Vaccinated horses should have a level of protection to this new strain. If vaccinated horses are exposed to the virus, clinical signs should be milder and they should get better faster than an unvaccinated horse. This has been demonstrated in the vaccinated cases seen so far this year. We continue to emphasise the importance of vaccination in protecting horses against equine flu.
Reassuringly, the charity confirms that vaccines are providing a better degree of protection than was initially thought when disease outbreaks became apparent in Europe, especially when recent boosting has been implemented. We recommend that all horse owners revaccinate their horse if the booster vaccination was given more than six months ago.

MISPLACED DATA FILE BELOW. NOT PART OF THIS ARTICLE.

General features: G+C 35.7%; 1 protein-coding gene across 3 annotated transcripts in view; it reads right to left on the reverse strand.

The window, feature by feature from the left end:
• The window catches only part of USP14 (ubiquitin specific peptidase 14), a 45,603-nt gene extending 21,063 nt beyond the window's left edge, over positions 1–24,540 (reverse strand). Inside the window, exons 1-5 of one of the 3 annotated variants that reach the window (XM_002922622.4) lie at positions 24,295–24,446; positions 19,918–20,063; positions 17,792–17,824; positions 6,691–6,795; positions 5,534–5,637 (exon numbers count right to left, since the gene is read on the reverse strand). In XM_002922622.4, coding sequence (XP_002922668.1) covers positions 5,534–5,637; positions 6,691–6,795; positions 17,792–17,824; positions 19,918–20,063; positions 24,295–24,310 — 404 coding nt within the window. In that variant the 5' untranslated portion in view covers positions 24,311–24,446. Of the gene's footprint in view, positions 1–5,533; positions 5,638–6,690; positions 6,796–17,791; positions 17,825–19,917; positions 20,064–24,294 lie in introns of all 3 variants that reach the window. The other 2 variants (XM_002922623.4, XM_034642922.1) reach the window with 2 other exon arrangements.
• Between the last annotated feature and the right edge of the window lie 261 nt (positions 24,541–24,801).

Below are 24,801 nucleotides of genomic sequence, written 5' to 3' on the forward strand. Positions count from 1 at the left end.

It is clear that this strain of the virus (Florida Clade 1 H3N8) is not going away and is taking advantage of any opportunity given to it to spread among our horse population. Collectively, we all need to do everything we can to minimise these opportunities.
The Animal Health Trust recommends five basic protocols:
Vaccinate – boost your horse’s vaccination if it was given more than six months ago and encourage others to do the same. If your horse is not vaccinated, it will need to start a course of vaccinations and will not have protection until two weeks after the second vaccine in the course is given.
Isolate – what biosecurity measures are in place at your own yard? Immediately isolate new or unwell horses away from the main yard to help prevent the disease spreading. Flu is easily spread amongst a group of horses. Make sure you know your own biosecurity policies, and if you’re not sure ask the yard owners and managers.
#1 if you suspect equine flu, call your vet immediately to investigate
#2 if you’re planning to attend an event or equine gathering, speak to the organisers and ask about their biosecurity policies – what is in place to minimise the spread of disease at the event / gathering? If you are not comfortable with what is in place, don’t attend!